An improved understanding of the effect of origin-destination demand pattern of traffic on roundabout capacity and level of service will help towards designing new roundabouts that will cope with future increases in demand levels and solving any problems resulting from unbalanced flow patterns at existing roundabouts. Case studies are presented to show that roundabout capacity and level of service depend not only on the circulating flow rate but also the characteristics of approach flows contributing to the circulating flow. The amount of queuing on the approach road, circulating lane use, priority sharing and priority emphasis are the factors that need to be taken into account. Dominant circulating flows that originate mostly from a single approach with high levels of queuing and unequal lane use (with most vehicles in one lane), cause priority emphasis and reduce the entry capacity significantly. This is evident from the use of part-time metering signals under peak demand conditions in order to alleviate the problem of excessive delay and queuing by creating gaps in the circulating stream. The Australian roundabout and traffic signal guides acknowledge the problem and discuss the use of metering signals.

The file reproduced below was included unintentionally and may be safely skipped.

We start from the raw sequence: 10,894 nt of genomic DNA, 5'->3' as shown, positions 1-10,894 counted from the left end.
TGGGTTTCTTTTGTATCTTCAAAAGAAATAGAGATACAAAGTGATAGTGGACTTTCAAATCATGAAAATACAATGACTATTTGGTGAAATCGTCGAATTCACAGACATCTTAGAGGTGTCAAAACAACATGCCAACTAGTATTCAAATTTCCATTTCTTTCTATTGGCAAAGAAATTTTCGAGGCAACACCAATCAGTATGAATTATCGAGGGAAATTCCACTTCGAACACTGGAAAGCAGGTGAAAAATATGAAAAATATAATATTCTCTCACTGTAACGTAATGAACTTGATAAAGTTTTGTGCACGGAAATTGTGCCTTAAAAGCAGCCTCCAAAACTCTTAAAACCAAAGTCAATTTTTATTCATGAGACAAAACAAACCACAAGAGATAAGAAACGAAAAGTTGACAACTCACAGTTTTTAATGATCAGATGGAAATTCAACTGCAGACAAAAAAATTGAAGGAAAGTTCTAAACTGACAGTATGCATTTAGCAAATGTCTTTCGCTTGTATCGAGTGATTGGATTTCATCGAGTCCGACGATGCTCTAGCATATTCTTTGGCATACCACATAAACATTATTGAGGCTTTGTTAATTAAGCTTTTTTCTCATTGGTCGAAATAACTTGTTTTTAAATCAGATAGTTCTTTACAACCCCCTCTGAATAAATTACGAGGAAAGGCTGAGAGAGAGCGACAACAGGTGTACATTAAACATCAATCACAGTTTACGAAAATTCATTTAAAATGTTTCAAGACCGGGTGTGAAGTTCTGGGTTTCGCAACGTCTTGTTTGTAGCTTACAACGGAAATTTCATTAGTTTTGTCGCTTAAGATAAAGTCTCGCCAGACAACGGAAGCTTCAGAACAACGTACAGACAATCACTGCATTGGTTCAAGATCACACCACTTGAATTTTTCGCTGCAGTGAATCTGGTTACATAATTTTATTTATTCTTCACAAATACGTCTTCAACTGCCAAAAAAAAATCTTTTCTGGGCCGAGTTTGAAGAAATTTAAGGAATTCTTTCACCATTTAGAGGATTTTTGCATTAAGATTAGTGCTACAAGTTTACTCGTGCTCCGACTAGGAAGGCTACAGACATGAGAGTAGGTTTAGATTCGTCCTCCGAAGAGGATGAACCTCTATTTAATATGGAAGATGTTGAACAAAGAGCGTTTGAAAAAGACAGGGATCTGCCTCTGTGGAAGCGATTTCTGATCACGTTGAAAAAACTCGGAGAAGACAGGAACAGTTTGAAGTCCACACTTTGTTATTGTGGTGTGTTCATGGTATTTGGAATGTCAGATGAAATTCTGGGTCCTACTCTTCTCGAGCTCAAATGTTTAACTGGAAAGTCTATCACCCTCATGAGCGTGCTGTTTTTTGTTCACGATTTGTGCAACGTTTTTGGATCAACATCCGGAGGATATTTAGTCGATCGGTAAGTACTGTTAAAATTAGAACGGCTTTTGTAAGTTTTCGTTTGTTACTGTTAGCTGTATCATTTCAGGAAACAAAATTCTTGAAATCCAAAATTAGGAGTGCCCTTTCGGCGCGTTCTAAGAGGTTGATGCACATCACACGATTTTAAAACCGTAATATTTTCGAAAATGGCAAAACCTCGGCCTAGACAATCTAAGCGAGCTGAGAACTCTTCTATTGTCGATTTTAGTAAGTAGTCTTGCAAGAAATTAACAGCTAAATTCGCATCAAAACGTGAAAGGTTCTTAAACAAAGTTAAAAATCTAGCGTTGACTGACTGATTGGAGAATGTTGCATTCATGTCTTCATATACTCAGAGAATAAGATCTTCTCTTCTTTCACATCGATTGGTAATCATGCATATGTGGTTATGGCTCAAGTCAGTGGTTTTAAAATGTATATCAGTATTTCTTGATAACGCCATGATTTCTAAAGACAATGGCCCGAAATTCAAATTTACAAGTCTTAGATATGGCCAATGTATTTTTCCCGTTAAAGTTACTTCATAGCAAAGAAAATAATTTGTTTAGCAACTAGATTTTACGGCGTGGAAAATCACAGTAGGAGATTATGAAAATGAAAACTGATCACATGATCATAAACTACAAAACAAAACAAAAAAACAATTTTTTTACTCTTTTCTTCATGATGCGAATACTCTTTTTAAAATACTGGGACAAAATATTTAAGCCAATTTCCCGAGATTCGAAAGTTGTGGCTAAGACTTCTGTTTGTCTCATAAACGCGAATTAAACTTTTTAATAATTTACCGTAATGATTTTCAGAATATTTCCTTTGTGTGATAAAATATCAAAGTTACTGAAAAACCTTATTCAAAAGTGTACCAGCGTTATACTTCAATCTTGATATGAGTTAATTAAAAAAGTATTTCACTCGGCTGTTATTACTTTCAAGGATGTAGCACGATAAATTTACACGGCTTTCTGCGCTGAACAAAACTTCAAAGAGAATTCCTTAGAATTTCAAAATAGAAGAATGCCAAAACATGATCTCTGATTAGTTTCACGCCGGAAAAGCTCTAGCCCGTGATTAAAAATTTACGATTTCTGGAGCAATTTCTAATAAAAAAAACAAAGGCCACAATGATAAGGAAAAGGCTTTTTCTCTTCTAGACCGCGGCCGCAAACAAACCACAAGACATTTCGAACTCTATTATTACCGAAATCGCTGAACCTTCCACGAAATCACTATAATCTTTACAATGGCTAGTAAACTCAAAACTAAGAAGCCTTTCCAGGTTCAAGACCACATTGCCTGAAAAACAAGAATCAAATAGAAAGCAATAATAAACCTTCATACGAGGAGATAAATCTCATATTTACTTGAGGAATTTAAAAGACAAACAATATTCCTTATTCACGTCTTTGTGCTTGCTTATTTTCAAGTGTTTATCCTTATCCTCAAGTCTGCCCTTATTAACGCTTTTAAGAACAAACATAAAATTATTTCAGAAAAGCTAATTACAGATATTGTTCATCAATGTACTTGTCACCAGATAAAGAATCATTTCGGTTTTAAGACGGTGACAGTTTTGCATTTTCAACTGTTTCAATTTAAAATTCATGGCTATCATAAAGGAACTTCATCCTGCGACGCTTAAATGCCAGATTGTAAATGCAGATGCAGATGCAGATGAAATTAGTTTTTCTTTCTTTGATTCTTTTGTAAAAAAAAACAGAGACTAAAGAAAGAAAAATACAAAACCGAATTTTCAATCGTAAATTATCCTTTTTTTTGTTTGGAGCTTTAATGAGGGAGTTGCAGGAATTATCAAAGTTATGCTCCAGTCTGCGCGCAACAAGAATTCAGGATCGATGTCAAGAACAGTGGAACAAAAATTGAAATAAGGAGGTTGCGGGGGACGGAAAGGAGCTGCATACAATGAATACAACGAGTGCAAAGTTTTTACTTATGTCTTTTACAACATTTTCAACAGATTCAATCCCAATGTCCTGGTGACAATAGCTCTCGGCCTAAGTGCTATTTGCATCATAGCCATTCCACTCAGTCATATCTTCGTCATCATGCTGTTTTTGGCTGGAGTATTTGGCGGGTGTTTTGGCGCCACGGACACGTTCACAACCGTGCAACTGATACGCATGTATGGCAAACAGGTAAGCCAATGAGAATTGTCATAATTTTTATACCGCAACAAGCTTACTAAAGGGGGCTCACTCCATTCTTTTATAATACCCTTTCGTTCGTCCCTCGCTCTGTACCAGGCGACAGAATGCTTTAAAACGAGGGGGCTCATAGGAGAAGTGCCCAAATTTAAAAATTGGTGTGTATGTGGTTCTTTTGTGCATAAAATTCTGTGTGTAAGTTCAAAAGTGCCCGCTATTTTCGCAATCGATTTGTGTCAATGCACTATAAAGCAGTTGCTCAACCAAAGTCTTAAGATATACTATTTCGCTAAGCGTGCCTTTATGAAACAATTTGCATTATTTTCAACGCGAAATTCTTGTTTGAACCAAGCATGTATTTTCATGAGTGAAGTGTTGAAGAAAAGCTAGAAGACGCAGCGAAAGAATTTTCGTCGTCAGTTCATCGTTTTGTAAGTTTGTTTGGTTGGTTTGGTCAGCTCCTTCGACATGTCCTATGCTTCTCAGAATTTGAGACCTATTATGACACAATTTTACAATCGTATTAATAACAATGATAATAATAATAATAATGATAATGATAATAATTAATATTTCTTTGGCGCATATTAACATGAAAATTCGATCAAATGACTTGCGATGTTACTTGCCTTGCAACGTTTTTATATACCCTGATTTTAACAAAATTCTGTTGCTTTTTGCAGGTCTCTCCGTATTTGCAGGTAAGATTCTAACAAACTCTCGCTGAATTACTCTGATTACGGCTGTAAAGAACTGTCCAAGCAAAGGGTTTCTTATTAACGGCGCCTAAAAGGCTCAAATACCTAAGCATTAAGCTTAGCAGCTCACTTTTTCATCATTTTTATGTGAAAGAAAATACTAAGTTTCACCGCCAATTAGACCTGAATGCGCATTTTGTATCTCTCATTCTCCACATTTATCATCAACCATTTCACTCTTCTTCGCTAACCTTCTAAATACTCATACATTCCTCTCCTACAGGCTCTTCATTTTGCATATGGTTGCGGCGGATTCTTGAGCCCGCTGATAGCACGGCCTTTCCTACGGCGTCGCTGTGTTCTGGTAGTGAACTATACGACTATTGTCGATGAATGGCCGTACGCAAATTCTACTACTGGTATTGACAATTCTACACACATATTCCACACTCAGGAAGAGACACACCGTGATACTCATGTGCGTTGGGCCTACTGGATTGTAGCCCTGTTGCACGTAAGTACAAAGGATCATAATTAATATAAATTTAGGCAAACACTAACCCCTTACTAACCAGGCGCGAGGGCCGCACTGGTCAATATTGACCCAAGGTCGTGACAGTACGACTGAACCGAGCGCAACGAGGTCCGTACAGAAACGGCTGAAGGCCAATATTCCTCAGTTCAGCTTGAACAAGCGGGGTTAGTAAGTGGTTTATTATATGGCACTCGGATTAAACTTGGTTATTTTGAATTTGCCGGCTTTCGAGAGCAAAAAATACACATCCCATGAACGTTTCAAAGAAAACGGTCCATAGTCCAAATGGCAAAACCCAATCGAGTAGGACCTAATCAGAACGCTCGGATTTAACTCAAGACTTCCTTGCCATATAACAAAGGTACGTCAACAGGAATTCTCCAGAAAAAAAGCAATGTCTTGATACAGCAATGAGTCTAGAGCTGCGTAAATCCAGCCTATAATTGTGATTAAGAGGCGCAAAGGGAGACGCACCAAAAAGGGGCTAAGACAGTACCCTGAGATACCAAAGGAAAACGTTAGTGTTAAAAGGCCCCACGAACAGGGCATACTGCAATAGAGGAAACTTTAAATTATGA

AKÇELIK, R. (2004). Roundabouts with Unbalanced Flow Patterns. Paper presented at the ITE 2004 Annual Meeting, Lake Buena Vista, Florida, USA, Aug 2004. Updated: 6 May 2005.